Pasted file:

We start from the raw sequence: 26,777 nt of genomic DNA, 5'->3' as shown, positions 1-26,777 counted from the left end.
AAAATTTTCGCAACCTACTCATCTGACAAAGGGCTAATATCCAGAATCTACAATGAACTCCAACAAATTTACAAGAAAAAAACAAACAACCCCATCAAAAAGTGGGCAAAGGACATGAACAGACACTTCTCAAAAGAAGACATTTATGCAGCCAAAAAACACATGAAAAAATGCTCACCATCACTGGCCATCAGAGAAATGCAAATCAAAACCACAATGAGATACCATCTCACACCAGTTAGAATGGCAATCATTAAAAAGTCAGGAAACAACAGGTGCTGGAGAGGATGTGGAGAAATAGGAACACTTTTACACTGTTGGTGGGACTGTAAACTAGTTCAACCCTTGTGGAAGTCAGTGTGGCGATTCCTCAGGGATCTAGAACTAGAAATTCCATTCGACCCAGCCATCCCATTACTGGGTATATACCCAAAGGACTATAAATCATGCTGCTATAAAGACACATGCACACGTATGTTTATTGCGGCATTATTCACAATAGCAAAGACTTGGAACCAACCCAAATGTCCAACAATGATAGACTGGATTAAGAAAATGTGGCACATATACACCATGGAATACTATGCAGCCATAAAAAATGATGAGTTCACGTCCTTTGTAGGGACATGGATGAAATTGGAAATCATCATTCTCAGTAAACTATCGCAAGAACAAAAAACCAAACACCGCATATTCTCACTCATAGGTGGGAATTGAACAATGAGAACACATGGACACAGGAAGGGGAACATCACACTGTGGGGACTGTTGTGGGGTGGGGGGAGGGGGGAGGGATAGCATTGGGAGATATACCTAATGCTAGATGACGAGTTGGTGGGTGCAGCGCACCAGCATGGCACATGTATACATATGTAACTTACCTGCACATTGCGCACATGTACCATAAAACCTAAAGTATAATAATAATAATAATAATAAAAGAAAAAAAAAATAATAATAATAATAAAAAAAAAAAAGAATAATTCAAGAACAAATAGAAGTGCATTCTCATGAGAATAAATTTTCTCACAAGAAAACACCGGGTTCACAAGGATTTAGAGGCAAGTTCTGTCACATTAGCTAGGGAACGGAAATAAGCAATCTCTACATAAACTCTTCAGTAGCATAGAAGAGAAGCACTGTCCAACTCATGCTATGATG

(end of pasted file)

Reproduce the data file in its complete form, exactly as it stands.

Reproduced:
We start from the raw sequence: 26,777 nt of genomic DNA, 5'->3' as shown, positions 1-26,777 counted from the left end.
AAAATTTTCGCAACCTACTCATCTGACAAAGGGCTAATATCCAGAATCTACAATGAACTCCAACAAATTTACAAGAAAAAAACAAACAACCCCATCAAAAAGTGGGCAAAGGACATGAACAGACACTTCTCAAAAGAAGACATTTATGCAGCCAAAAAACACATGAAAAAATGCTCACCATCACTGGCCATCAGAGAAATGCAAATCAAAACCACAATGAGATACCATCTCACACCAGTTAGAATGGCAATCATTAAAAAGTCAGGAAACAACAGGTGCTGGAGAGGATGTGGAGAAATAGGAACACTTTTACACTGTTGGTGGGACTGTAAACTAGTTCAACCCTTGTGGAAGTCAGTGTGGCGATTCCTCAGGGATCTAGAACTAGAAATTCCATTCGACCCAGCCATCCCATTACTGGGTATATACCCAAAGGACTATAAATCATGCTGCTATAAAGACACATGCACACGTATGTTTATTGCGGCATTATTCACAATAGCAAAGACTTGGAACCAACCCAAATGTCCAACAATGATAGACTGGATTAAGAAAATGTGGCACATATACACCATGGAATACTATGCAGCCATAAAAAATGATGAGTTCACGTCCTTTGTAGGGACATGGATGAAATTGGAAATCATCATTCTCAGTAAACTATCGCAAGAACAAAAAACCAAACACCGCATATTCTCACTCATAGGTGGGAATTGAACAATGAGAACACATGGACACAGGAAGGGGAACATCACACTGTGGGGACTGTTGTGGGGTGGGGGGAGGGGGGAGGGATAGCATTGGGAGATATACCTAATGCTAGATGACGAGTTGGTGGGTGCAGCGCACCAGCATGGCACATGTATACATATGTAACTTACCTGCACATTGCGCACATGTACCATAAAACCTAAAGTATAATAATAATAATAATAATAAAAGAAAAAAAAAATAATAATAATAATAAAAAAAAAAAAGAATAATTCAAGAACAAATAGAAGTGCATTCTCATGAGAATAAATTTTCTCACAAGAAAACACCGGGTTCACAAGGATTTAGAGGCAAGTTCTGTCACATTAGCTAGGGAACGGAAATAAGCAATCTCTACATAAACTCTTCAGTAGCATAGAAGAGAAGCACTGTCCAACTCATGCTATGATG